- Museum number
Bronze standing figure of Khonsirdis: he is shown here as a priest with a shaven head and a leopard-skin vestment. In his proper left hand he holds the base of a statue that he supported with his right hand. That figure, made separately, is now lost but it was undoubtedly an image of Osiris. Khonsirdis's figure is covered with a wealth of incised detail, but apart from silver inlay in the eyes, there is apparently no evidence of precious metal inlays. On his proper right shoulder is a cartouche of Psamtek I and above his right breast a figure of Osiris in profile facing right. The leopard skin is here clearly an imitation, probably in cloth: the spots are shown as rows of circles, the "paws" are neatly fitted at the hips, and the tail hangs down behind. A band over the left shoulder, of a kind frequently represented on these vestments during the Twenty-fifth and Twenty-sixth Dynasties, gives Khonsirdis' names and titles and again names his king. Although his long kilt is elaborately pleated and has a stiffened front panel, it is narrow and relatively simple, more in the style of the Middle Kingdom than the New Kingdom. A narrow strip down the centre of the panel continues Khonsirdis' inscription, interrupted by a vignette that shows him worshiping Osiris. Thus the figure he held must have represented that god. Since there seems to have been relatively little modeling, as opposed to engraved detail, the figure's large navel and the trench-like depression leading down to it are very noticeable, though these details would have been largely hidden when the image of Osiris was in place. The figure's broad shoulders and long limbs increase the sense of monumentality in this large bronze.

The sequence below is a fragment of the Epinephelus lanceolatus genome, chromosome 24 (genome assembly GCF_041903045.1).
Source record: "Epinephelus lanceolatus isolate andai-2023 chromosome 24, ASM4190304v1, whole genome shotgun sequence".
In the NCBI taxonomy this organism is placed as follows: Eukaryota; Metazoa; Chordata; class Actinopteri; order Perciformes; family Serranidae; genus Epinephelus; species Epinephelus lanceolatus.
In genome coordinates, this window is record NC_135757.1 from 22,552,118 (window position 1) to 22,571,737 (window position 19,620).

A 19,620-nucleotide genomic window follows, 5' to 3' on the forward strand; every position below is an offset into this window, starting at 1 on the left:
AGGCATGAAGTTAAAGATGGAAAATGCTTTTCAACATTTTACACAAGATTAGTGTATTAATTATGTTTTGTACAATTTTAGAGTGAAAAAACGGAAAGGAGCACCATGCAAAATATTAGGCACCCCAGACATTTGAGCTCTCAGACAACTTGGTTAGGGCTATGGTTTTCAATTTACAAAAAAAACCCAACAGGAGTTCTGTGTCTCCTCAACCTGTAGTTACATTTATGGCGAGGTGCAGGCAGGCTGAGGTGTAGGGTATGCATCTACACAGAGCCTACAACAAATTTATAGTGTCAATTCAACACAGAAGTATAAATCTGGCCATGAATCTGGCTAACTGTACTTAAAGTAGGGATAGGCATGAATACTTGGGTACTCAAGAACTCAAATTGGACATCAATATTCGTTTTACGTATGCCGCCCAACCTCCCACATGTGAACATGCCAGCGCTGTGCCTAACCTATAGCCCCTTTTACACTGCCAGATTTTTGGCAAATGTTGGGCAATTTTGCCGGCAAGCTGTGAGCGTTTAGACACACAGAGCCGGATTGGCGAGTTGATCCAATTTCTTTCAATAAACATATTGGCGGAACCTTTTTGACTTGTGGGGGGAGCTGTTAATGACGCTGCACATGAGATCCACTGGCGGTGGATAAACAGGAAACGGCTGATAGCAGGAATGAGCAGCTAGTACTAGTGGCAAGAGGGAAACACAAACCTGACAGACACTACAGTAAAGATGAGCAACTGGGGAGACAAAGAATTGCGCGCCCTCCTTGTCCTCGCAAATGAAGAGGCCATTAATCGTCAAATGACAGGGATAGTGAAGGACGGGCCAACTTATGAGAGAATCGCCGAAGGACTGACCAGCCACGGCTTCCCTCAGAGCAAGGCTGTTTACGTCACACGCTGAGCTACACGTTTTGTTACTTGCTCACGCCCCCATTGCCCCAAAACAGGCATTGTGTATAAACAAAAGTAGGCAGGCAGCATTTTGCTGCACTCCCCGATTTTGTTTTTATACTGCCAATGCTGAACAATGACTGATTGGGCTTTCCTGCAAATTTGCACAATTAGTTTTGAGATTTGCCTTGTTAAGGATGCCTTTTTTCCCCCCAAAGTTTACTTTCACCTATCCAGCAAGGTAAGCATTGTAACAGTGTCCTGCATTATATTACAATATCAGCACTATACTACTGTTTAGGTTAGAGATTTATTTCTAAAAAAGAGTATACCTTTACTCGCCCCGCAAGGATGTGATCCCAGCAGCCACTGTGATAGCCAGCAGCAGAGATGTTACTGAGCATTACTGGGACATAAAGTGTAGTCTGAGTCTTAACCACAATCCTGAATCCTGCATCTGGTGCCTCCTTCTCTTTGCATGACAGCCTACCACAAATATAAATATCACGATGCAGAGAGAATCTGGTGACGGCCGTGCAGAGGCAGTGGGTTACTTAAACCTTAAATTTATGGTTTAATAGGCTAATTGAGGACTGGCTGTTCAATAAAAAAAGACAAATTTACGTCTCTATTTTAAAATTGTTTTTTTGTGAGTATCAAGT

Height: 40 centimetres
Weight: 4.40 kilograms
Width: 10.70 centimetres
Depth: 13 centimetres
- Curator's comments
- See B. Porter & R. Moss, 'Topographical Bibliography of Ancient Egyptian Hieroglyphic Texts, Reliefs and Paintings' VIII (Oxford: Clarendon Press), p. 789.
C. Hornemann, ‘Types of Ancient Egyptian Statuary II’ (Copenhagen, 1957), pl. 283;
G. Pinch, 'Magic in ancient Egypt' (London, 1994), p. 71, fig. 35;
S. B. Shubert, 'Realistic Currents in Portrait Sculpture of the Saite and Persian Periods in Egypt' JSSEA 19 (Toronto, 1989), pp. 27-47, pls. 9-20.
J. Taylor, Mummy the inside story, London 2011, p. 14.
D. Antoine and M. Vandenbeusch, Egyptian mummies. Exploring ancient lives, Sydney 2016, pp. 94-5.
- Not on display
- Exhibition history
19th Nov 2011- 11 Mar 2012. Richmond , VA, Virginia museum of Fine Art. Mummy. The inside story.
Mar - Oct 2012. Brisbane, Queensland Museum South Bank. Mummy: The Inside Story
2012/3, Nov-Apr, Mumbai, CSMVS, Mummy: The Inside Story
2013, Apr-Nov, Singapore, ArtScience Museum, Mummy: The Inside Story
2016-2017 10 Oct-30 Apr, Sydney, Powerhouse Museum, Ancient Lives
2017 16 Jun-18 Oct, Hong Kong Science Museum, Ancient Lives
2017-2018 14 Nov-20 Feb, Taiwan, National Palace Museum, Ancient Lives
2018 16 Mar-22 Jul, Brisbane, Queensland Museum of Art, Ancient Lives
2019-2020 14 Sept- 28 Jun, Montreal, Museum of Fine Arts, Ancient Lives EXTENDED DUE TO COVID19
2020-2021, 19 Sept - 21 Mar, Toronto, Royal Ontario Museum, Ancient Lives
- incomplete - figure of god lost
- Acquisition date
- Egypt and Sudan
- BM/Big number
- Registration number